The result here is not as good and could only serve as a rough estimation of the proper combination. Why is that? There are several sources of error involved. Firstly the data for the individual channels had to be digitised from the plots. This was not the case for the previous Tevatron combination above where they published the plots in tabular form. ATLAS and CMS have only published such numerical data for a few channels and in some cases the quality of the plots shown is extremely poor. For example this is the best plot that ATLAS has shown for the important H → ZZ → 4l channel
Another source of error comes from neglect of correlations between the individual plots where background estimates may have the same or related systematic errors. The Higgs combination group at CERN play on this as one of the reasons why these quick combinations can’t be right, but I doubt that these effects are significant at all. If they were I would not be getting such good results for the Tevatron combination.
In fact the main source of error is in approximations used in my combination algorithm. It assumes that each statistical distribution of the underlying signals can be modeled by a flat normal distribution with a mean and standard deviation . Combining normal distributions is standard stuff in particle physics the combined mean and standard deviation are given by these formula
For example, if one experiment tells me that the mass of the proton is 938.41 ± 0.21 GeV and another tells me it is 938.22 ± 0.09 GeV and I know that the errors and independent, then I can combine with the above formula to get a value of 938.25 ± 0.08 GeV. The Particle Data Group does this kind of thing all the time.
A plot of the signal for the Higgs boson given by the ATLAS results would look like this,
The black line (value of ) is the observed combined signal for the Higgs boson normalised to a scale where no Higgs boson is zero and a standard model Higgs boson gives one. The blue and cyan bands show the one and two sigma statistical uncertainty ( and ). Don’t think about where the Higgs boson is for now. Just look at the upper two sigma level curve and compare it with the ATLAS Higgs exclusion plot above (i.e the dotted line, click to enlarge for a better view). These are of course the same lines because the 95% level exclusion is given when the 2 sigma error is below the signal for SM Higgs. The expected line on the exclusion plot is just where the observed line would be if the signal were evrywhere zero, i.e it is a plot of . In summary, the observed limit for in the exclusion plot is just and the expected limit is just . We can derive one plot from the other using this simple transformation.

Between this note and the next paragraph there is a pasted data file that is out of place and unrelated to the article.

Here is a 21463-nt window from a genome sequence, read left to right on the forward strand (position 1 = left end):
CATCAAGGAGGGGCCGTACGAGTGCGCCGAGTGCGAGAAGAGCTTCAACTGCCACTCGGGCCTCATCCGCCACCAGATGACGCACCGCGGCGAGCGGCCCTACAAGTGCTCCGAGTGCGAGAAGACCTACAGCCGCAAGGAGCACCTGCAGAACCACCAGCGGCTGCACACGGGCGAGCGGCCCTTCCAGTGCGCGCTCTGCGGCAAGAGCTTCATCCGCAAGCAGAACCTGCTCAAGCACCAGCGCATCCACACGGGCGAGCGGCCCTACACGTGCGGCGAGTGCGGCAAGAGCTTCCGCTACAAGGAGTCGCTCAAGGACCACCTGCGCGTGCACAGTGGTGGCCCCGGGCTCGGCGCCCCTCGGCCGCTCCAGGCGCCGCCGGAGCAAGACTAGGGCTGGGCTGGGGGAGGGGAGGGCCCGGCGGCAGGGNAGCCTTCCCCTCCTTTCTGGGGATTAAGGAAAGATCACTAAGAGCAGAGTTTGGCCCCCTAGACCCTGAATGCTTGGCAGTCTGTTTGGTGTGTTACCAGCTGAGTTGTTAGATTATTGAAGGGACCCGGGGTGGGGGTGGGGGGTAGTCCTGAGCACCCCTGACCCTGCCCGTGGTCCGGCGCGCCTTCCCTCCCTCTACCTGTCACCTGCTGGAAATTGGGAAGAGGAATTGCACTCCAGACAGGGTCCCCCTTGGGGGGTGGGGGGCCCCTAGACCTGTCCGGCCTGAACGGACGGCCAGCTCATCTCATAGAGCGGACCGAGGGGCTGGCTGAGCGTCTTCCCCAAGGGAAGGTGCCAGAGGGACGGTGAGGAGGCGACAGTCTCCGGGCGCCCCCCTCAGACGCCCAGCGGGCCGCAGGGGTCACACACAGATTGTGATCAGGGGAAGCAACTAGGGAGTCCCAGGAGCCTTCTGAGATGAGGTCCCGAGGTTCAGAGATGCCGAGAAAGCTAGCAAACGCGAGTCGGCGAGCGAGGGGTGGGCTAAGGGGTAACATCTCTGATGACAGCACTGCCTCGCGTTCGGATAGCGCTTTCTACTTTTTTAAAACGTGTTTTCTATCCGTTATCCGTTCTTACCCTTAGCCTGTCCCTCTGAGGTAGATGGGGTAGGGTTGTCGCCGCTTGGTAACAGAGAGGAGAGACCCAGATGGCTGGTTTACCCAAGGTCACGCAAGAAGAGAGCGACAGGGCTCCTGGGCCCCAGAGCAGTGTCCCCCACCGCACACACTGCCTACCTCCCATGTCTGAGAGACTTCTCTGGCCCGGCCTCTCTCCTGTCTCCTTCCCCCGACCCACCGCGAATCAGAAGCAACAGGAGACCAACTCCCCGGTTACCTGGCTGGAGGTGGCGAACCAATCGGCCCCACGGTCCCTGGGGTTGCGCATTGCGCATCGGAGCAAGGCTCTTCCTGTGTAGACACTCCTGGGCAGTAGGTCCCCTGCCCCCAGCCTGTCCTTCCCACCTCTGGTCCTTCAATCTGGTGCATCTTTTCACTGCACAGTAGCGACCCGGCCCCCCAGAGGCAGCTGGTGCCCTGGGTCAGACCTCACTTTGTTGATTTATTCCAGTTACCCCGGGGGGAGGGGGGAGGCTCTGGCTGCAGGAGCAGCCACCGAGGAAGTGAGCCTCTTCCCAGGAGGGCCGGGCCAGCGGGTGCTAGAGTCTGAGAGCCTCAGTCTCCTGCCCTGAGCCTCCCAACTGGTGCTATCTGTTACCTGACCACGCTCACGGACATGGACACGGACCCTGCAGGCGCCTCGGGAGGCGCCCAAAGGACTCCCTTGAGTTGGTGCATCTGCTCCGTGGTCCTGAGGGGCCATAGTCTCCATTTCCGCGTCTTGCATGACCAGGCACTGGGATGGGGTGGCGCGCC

From this it should be clear how to combine the exclusion plots. We first transform them all to signal plots, then they can be combined as if they are normal distributions. Finally the combined signal plot can be transformed back to give the combined exclusion plot. This is what I did for the viXra combinations above.
Ignoring the digitisation errors and the unknown correlations, the largest source of error is the assumption that the distribution is normal. In reality a log normal distribution or a Poisson distribution would be better, but these require more information. Fortunately the central limit theorem tells us that anything will approximate a normal distribution when high enough statistics are available so the combination method gets better as more events accumulate. That is why the viXra combination of the exclusion plots for each experiment is more successful than for the combination of individual channels. The number of events seen in some of these channels is very low and the flat normal distribution is not a great approximation to use. As more data is collected the result will get better. Of course we cannot expect a reliable signal to emerge from individual channels until the statistics are good, so it could be argued that the approximation is covered by the statistical fluctuations anyway.
I don’t know if a full LHC combination will emerge next week at the Santander workshop but in case it does, here is my best prediction from the most recent data for comparison with anything they might show.
Some people say that there is no point producing these plots because the official versions will be ready soon enough, but they are missing the point. The LHC will produce vasts amounts of data over its lifespan and these Higgs plots are just the beginning. The experimenters are pretty good at doing the statistics and comparing with some basic models provided by the theorists, but this is just a tiny part of what theorists want to do. The LHC demands a much more sophisticated relationship between experimenter and theorists than any previous experiment and it will be necessary to provide data in numerical forms that the theorists can use to investigate a much wider range of possible models.